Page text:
Fortunately, the doctor’s timeline was wrong, and Harris lived for five years, allowing for greater transfer of knowledge and a comfortable ease into the position. The urgency up front and the extra time as a team really helped, Barnes says.

The Callaway Bank’s leadership has long understood its relationship with the community. It’s very much a symbiotic relationship. "When a company relies on a community to keep its doors open, it owes them; it must give back," says Debbie LaRue, vice president and director of public relations and marketing at the bank. "We know that the ability to get access to credit is crucial at certain times. We have to know what our customers face every day. When the community does well, we do well."

Today, the bank employs 140 central Missouri residents and holds more than $292 million in assets. More than 25% of the bank’s loan portfolio is secured by farmland or to finance ag production and ag-related businesses. In 2012, the bank loaned more than $121 million, with $89 million being new money.

The success and sustainability of the bank allow it to support local businesses through financing with competitive rates and terms, focus on education through scholarships and involvement in youth activities, and donate to charitable causes for the good of the community.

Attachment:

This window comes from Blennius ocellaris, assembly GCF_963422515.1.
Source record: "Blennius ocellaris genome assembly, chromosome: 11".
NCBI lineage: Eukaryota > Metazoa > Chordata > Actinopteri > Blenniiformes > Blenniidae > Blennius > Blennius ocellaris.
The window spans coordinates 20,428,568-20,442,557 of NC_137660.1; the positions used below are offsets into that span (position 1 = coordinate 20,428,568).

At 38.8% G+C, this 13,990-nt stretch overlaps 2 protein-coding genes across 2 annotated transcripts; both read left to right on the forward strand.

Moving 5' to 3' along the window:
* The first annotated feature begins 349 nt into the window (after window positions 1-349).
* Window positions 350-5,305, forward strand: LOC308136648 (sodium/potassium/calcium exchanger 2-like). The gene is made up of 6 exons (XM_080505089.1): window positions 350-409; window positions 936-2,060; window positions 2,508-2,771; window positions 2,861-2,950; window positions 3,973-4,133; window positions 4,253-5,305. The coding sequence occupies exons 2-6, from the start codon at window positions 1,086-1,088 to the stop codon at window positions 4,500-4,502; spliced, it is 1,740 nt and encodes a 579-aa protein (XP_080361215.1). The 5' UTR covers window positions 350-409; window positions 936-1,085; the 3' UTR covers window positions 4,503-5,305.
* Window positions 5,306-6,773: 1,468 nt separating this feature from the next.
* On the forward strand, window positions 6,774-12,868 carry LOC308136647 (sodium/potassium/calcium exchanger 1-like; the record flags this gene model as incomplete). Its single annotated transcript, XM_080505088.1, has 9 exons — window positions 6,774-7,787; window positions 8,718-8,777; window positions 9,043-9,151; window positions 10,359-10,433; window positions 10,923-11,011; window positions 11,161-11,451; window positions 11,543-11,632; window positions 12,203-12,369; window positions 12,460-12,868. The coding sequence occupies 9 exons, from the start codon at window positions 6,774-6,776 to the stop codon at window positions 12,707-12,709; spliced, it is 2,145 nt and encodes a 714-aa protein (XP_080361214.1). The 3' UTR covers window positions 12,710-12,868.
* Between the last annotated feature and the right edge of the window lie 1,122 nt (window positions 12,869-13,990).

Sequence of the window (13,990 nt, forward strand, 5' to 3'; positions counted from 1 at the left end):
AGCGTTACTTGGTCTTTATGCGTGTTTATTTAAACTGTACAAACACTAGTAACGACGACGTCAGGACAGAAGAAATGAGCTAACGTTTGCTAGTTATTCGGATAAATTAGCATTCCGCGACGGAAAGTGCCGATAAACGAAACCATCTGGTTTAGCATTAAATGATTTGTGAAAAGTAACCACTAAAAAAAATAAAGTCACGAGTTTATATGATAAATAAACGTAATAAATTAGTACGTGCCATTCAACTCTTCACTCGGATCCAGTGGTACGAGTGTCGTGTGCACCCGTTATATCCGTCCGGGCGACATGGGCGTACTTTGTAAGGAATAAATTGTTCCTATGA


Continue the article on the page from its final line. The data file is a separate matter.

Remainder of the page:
Just as the bank relies on its community and residents on the bank, America’s rural communities rely on the succession plan of farmers, and farmers depend on access to goods and services provided by businesses within those communities.

Farmers Needed. "Farm families continue to be the backbone of rural communities, and they recognize that contribution by donating to local charities, giving back to the community and helping the next generation," says Paul Lasley, Iowa State University rural sociologist. In a recent study, 58% of farm families surveyed report that it is important to give back to the community.
"In small towns, city boundaries don’t mean much," Lasley says. "Businesses depend on farmers, and farmers and their families can find off-farm work, whether it’s at the bank, school, dentist or coffee shop."

America’s rural economy and way of life is something that needs to be protected and cherished, says Barnes. Farmers and agricultural businesses play a vital role in keeping the health and wealth of their communities.

The lesson? Put a succession plan in place for your family and employees, and also to support and preserve your community—America’s rural heritage. Plan as if you were dying.

Tackle Transparency

The Callaway Bank’s president, Bruce Harris, understood that transparency was critical to implementing a successful succession plan.

People need to feel informed and have confidence in the process and the future of the business, whether it’s a farm or a community bank.

It’s incredibly important to maintain or enhance the relationships within the family during a transition, says Lance Woodbury, a succession planning consultant. "Keep the family informed, updated and ask for input," Woodbury says. "In the absence of a good story, people make one up."

Even on the farm, if you don’t communicate and make your intentions clear, they are left open to interpretation, and everyone’s interpretation will be different, he says. Discuss it; keep people on the same page.